Share this page 

Professional Practice

Illustration: Yelena Bryksenkova

An illustrated image of a teacher seated in lotus position with eyes closed. The teacher is surrounded by three students who are also seated with eyes closed in lotus position. The group is meditating in a classroom.

Teaching students how to self-regulate is essential in education. Introducing strategies that encourage this model, along with other executive functions, is an effective way to support the development of 21st-century competencies — the skills students need to be successful in life. There are a variety of ways to infuse these invaluable skills into your lessons, even during breaks. I like to develop opportunities for students to practise yoga and breathing exercises, as well as explore ways in which they can use calming or alerting tools that keep them in the “green” (happy and focused). The Zones of Regulation curriculum ( is also a great resource to draw from.

— Monica Carey, OCT
Toronto District School Board

Have a classroom idea to share?
Send it to us at and your advice could be published in an upcoming issue! Check out our Professional Practice Research archive at

Platform for Learning

By Philippe Orfali

Not all digital platforms are created equally but when Groupe Média TFO, a leader in French-language educational content, launches one — you know it is worth a bookmark.

IDÉLLO ( offers a sophisticated search engine of more than 10,000 resources that includes teaching guides, videos, webinars, apps, games and more. Fine-tune your search with filters that range from: resource language (English and French), level of French (basic, independent or proficient), grade (pre-school to postsecondary), subject (The Arts, Business Studies, Religious Education, etc.), type (audio, video, app, website, etc.) and theme (Safe and Accepting Schools, Literacy, Francophonie, etc.).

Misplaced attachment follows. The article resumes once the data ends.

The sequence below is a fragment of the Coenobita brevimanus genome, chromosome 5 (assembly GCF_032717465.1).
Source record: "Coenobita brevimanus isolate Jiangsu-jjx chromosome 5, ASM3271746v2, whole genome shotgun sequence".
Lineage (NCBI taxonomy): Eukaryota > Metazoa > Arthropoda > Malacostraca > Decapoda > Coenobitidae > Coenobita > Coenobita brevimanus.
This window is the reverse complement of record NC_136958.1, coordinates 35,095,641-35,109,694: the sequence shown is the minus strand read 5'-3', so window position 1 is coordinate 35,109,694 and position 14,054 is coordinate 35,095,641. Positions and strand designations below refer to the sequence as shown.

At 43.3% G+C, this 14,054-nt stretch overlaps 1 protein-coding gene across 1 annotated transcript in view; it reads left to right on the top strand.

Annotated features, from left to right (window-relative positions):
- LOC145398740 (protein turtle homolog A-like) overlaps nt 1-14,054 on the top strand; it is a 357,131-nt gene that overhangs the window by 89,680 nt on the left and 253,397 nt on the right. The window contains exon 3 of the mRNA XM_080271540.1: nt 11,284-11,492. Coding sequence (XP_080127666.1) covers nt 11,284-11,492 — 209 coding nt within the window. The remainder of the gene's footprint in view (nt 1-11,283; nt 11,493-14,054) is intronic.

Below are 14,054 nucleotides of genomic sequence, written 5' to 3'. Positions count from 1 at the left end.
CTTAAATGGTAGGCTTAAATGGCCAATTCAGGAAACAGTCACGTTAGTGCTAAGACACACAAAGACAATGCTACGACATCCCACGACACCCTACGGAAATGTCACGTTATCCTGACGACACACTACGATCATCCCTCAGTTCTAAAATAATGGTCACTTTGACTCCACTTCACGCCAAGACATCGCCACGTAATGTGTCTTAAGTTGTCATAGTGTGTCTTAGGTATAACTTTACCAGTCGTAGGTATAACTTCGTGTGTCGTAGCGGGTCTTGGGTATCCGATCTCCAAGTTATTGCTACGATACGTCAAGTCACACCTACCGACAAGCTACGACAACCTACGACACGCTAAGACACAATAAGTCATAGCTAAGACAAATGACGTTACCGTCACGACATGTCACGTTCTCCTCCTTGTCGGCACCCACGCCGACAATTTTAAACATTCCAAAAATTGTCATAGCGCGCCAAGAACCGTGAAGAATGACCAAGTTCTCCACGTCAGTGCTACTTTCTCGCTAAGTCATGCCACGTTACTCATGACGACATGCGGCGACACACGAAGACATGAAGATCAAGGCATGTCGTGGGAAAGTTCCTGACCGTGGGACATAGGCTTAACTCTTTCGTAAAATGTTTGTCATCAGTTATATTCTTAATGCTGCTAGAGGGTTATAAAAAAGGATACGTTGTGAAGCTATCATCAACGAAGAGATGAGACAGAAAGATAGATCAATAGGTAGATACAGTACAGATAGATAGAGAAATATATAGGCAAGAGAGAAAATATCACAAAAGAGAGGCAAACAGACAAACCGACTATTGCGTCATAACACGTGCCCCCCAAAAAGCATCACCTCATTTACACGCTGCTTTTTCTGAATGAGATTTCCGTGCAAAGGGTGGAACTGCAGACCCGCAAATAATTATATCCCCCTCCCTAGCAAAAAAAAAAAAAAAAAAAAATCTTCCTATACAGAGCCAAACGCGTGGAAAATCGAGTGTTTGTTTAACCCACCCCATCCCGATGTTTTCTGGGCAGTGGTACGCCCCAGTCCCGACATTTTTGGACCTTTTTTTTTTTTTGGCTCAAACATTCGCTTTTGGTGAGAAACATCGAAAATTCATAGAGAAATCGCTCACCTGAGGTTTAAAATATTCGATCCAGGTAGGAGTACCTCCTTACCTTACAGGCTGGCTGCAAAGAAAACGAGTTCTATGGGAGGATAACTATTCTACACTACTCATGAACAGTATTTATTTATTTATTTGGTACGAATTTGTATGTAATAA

Users can save favourites, create and assign activities, as well as forward resources and assignments to students to explore at their own pace before studying in class. The site is updated regularly to keep resources relevant in Ontario, with new titles added each week. Community members assess the content and enhance the collaborative platform. “This tool was built on principles such as learning communities and the flipped classroom,” says Julie Caron, TFO’s chief digital learning officer. “IDÉLLO will continue to evolve along with pedagogical trends.”

The content is suitable for students of all ages. Early childhood educators will also find the tool useful thanks to its “Franco-recreation” search, which provides users with a list of fun and entertaining resources. The platform is compatible with a full range of formats and devices, including computers, tablets, smartphones and interactive whiteboards.

This is a great site for francophones and francophiles alike. If you teach in a French-language school board or French immersion program, take advantage of your free access to this educational goldmine.